|Project by Alin Dobra||posted 01-27-2008 07:27 AM||3806 views||5 times favorited||38 comments|
After three weeks in the making (about 50 hours of work), here it is: my entry for the “Not Just Any Box” competition. I designed and build this box for this competition starting Jan 8 (a little late, I know). The box pushed my skills to the limit and I was forced to learn a couple of things. I can truly say it reflects my current skill level both in terms of design and execution.
My main considerations when I set upon designing this box were:
1. Include as many of my skills in a single box as possible. I wanted a box that requires significant bandsawing, hand-cut dovetails, carving and, if possible wood turning.
2. Coming up with a clean design was paramount. Since I wanted so many skills reflected in the work, the possibility to produce an “overly decorated” piece was great.
3. I wanted something useful: a jewelry box that can actually hold a lot of jewelry.
4. As few straight lines as possible. This is especially difficult if dovetails are to be included since they require straight parts to be executed. I had this idea of curved dovetails for a long time but never had the guts to attempt it. This project seemed like the ideal opportunity.
Main design challenges:
1. Decide on a shape that is interesting but not overwhelming. I used Sketchup to get an idea of what would work.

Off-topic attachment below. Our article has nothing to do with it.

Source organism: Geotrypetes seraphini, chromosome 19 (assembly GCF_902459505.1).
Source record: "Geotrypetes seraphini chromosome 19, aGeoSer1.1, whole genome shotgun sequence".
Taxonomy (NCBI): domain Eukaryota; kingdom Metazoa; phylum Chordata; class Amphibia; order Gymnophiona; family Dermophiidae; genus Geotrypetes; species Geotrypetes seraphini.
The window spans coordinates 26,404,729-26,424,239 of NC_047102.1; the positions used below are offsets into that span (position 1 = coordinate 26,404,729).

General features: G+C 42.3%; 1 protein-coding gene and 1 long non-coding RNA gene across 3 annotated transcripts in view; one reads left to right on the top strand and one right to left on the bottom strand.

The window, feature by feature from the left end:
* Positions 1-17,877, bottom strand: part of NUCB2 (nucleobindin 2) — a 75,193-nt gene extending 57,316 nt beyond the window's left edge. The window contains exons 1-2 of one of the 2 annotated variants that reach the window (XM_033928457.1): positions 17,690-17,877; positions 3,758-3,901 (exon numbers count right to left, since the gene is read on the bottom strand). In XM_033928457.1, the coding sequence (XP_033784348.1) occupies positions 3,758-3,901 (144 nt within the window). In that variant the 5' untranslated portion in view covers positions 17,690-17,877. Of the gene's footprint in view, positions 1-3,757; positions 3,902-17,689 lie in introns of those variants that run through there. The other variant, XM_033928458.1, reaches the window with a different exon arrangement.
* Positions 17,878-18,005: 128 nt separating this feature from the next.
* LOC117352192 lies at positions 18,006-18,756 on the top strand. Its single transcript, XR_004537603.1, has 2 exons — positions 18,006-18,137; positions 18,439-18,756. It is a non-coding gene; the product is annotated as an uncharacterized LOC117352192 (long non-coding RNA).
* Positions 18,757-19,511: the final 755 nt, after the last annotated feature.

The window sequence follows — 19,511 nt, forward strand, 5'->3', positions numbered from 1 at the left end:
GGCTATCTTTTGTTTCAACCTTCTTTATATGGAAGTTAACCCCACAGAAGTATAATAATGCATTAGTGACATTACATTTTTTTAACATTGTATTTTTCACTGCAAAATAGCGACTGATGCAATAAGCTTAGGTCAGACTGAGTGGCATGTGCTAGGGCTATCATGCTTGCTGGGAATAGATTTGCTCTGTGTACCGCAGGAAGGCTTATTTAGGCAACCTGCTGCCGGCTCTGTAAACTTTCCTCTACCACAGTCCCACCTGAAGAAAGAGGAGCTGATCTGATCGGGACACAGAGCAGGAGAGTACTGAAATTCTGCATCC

2. Fit in a natural way a natural edge bowl. The inspiration came when I realized that a bride is bound to have a nice wedding ring that needs a special place.
3. Design some feet that fit the rest of the box and give it just enough elevation to add interestingness but not detract.
4. Design some shape for the partitions for the inside trays that fit the design of the box (straight partitions do not really fit).
Main construction challenges:
1. Cut the dovetails on wide pieces at a 15 degree angle (approx). The dovetails had to be perfect throughout the joint since I was planning to round them up (thus the inside becomes outside).
2. Shape the exterior (correct order is crucial). I first cut the dovetails, than the inside shape then glued the dovetails, then the outside shape.
3. Make the inside trays. Since the partitions are not straight, to avoid going insane with lots of small parts bending, I opted for using the scrollsaw on a 2×16 x 10 block of pine. Tedious work to say the least.
4. Doing a delicate woodturning worthy enough to be the central piece and to hold the wedding ring.
5. Carving the rose (about 8 hours on the rose alone).
6. Sanding the box (all done by hand)
Details about the box:
1. The box is 16 1/8” x 10” x 6”
2. The sides and top of the box are cut from a 4”x5”x36” block of cherry
3. The sides are hand-dovetailed and rounded
4. The rose is basswood (hand-carved and inserted into a hole in the top. I did not use glue since it allows me to remove the rose should I need to fiddle with the top and the fit in the hole is go good I have to press it in)
5. Inside trays are pine with a plywood bottom. The top tray is removable. Both trays “treated” with Donjer flocking. This flocking is sprayed over a glue and forms a nice cover. Everything got covered to make sure there is no competition for the central piece.
6. The box is finished with Watco oil and buffed to a nice luster. The rose and woodturning are finished with shellac.
Here are some more pictures of the box (3 pictures is not enough to show this box properly). Click on the picture to see a higher resolution version.
Thanks for looking,
-- -- Alin Dobra, Gainesville, Florida